Worse, let’s consider one of your competitors. A competitor can, just as a customer can, take one look at your privacy policy and instantly see if you are compliant with the new legislation. If not, they are entitled to complain to the ICO just like anyone else, the only difference being that they have a far greater commercial incentive to do so and can do so anonymously. The same situation has occurred with competition law in the UK, where competitors will report anti-competitive behaviour to the Competition and Markets Authority, so there is no reason not to think that savvy and unscrupulous competitors will take the same approach with data protection law – what easier way to put a competitor out of business or cause them hardship than to report them to the ICO and let an investigation and potentially very significant fine ensue? Businesses are already terrified about the consequences of a solicitor submitting bulk subject access requests, now that the right of businesses to charge a £10 fee to deal with such a request will be removed. Whether there will be bulk submission of subject access requests on a large scale or not will have to be seen, but what is clear is that the incentives to report non-compliance to the regulator are higher than ever.

Lastly, what happens if the ICO comes across your non-complaint website itself? What will they think about your approach to GDPR and whether you are complying with its other, more onerous obligations? You get the idea.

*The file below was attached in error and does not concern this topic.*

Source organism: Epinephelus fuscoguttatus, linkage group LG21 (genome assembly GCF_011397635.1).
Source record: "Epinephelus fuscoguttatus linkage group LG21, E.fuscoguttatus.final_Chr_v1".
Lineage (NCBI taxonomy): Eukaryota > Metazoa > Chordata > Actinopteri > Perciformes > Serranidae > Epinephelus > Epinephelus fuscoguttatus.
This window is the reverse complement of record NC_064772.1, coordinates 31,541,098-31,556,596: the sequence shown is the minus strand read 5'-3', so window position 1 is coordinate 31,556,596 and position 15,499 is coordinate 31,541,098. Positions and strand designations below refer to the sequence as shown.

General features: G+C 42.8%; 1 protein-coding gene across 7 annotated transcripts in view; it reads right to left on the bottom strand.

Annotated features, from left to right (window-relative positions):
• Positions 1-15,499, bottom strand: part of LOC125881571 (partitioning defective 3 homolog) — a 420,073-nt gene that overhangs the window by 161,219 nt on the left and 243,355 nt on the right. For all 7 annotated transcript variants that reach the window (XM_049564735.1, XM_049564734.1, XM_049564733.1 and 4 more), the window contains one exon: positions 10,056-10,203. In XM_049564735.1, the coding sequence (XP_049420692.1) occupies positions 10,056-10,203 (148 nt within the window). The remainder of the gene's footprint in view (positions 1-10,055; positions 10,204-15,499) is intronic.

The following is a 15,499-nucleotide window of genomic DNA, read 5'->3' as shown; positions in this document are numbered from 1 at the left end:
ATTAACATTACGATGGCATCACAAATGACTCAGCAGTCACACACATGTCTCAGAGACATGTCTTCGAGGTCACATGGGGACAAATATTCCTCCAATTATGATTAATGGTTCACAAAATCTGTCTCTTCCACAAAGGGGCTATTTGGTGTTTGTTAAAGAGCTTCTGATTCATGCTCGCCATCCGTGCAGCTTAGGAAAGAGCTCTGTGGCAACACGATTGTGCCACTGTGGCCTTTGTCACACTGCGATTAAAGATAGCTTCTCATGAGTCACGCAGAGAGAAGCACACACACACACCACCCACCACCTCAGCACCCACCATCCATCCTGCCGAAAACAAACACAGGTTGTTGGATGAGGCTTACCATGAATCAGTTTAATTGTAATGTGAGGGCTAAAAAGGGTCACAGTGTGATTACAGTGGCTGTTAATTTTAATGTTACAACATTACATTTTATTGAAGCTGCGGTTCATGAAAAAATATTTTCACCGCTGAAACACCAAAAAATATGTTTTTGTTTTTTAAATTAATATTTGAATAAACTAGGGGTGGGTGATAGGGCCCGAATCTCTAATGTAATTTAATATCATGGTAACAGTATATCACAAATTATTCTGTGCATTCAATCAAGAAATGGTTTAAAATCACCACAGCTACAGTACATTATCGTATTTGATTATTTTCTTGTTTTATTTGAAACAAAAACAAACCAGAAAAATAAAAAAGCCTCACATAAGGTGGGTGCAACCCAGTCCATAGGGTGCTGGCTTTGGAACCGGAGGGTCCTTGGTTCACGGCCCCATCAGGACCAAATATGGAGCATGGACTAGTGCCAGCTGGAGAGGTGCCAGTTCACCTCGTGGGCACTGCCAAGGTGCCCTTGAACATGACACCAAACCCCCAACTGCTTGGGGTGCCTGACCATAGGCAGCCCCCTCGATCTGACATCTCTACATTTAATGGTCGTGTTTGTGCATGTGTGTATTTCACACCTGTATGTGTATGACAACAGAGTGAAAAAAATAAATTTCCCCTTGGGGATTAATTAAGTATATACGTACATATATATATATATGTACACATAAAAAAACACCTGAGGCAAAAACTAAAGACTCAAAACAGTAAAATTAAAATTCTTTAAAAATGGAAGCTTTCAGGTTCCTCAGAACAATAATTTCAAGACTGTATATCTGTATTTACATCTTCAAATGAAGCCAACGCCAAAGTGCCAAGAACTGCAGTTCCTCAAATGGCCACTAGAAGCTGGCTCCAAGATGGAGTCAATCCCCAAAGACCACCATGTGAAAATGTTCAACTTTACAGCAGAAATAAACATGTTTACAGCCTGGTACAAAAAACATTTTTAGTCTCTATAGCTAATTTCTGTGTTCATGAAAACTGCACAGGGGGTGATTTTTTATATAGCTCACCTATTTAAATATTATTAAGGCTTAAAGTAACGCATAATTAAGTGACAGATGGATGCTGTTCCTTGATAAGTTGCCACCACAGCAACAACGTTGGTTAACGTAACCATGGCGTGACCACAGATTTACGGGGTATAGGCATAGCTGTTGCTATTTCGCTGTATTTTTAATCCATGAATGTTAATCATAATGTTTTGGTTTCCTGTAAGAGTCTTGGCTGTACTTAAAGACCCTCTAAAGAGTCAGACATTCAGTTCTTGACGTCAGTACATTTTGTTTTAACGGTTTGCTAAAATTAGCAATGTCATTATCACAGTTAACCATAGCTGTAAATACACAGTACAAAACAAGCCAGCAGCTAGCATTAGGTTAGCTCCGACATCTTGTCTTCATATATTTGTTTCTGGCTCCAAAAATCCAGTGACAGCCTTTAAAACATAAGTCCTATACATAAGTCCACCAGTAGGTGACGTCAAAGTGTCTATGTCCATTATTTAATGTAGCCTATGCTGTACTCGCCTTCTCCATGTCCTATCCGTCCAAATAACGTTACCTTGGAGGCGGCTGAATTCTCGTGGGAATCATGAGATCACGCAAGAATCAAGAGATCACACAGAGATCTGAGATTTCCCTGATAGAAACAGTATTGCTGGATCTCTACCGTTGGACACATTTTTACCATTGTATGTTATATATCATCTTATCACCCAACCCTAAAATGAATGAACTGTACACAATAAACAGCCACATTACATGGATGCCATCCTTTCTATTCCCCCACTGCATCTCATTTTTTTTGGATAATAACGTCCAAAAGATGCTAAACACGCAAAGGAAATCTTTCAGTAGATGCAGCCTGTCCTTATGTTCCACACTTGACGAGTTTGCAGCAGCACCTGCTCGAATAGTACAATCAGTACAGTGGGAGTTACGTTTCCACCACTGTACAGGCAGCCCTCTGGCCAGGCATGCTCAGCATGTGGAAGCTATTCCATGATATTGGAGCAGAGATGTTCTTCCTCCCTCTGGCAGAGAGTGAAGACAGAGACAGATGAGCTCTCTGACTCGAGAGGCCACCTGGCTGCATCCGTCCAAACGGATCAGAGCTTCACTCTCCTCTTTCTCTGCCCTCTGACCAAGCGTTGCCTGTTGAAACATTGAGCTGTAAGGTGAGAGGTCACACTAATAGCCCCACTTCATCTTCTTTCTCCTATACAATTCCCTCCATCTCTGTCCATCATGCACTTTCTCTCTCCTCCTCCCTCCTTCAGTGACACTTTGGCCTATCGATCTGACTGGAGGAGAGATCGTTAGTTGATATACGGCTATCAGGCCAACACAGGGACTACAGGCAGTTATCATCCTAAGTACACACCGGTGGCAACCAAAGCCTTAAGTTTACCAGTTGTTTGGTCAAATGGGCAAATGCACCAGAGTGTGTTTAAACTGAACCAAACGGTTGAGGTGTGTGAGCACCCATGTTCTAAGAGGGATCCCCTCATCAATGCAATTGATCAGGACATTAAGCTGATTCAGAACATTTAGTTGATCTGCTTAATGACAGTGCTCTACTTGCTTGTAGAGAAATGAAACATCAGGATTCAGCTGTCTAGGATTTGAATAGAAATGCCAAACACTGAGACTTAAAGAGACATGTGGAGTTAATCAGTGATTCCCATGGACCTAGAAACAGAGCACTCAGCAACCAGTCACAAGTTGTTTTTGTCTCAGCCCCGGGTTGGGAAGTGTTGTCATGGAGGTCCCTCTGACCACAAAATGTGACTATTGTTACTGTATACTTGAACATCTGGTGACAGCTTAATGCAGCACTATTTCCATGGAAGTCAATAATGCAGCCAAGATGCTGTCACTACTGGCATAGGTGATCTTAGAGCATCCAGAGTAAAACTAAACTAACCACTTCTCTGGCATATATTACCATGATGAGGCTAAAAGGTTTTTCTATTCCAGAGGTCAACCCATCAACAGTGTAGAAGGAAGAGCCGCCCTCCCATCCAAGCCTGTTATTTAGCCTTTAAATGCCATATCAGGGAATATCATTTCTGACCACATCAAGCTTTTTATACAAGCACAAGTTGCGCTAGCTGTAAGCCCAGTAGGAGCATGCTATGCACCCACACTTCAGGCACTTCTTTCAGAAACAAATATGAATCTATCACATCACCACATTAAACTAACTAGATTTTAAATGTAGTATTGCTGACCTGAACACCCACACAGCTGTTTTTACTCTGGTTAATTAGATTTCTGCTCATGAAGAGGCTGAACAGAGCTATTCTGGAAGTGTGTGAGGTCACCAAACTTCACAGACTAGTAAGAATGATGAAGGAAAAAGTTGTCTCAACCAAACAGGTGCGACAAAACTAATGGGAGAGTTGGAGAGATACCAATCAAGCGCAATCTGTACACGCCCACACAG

So, as you can see, with a bit of reflection and analysis it becomes clear why it’s so important to get a GDPR-compliant privacy policy in place. Indeed, it is probably one of the single most important GDPR obligations you need to comply with. The good news is that we have the market leading affordable solution available which is guaranteed to be GDPR-compliant and has been reviewed and approved by an independent UK solicitor, UK barrister, and by a US attorney for US law compliance: Our Website Documentation Package

Our Website Documentation Packages contains a GDPR-compliant privacy policy, cookies policy and terms of use for your website as well as comprehensive guidance notes on how to prepare your website for the GDPR. As a thank you for reading this blog, and being concerned with data protection, you can enter the following discount code at checkout which will give you 10% off the RRP of £150 +VAT: gdprcompliantprivacypolicy

If you have any questions, feel free to email us at enquiries@gdprprivacypolicy.org

2 replies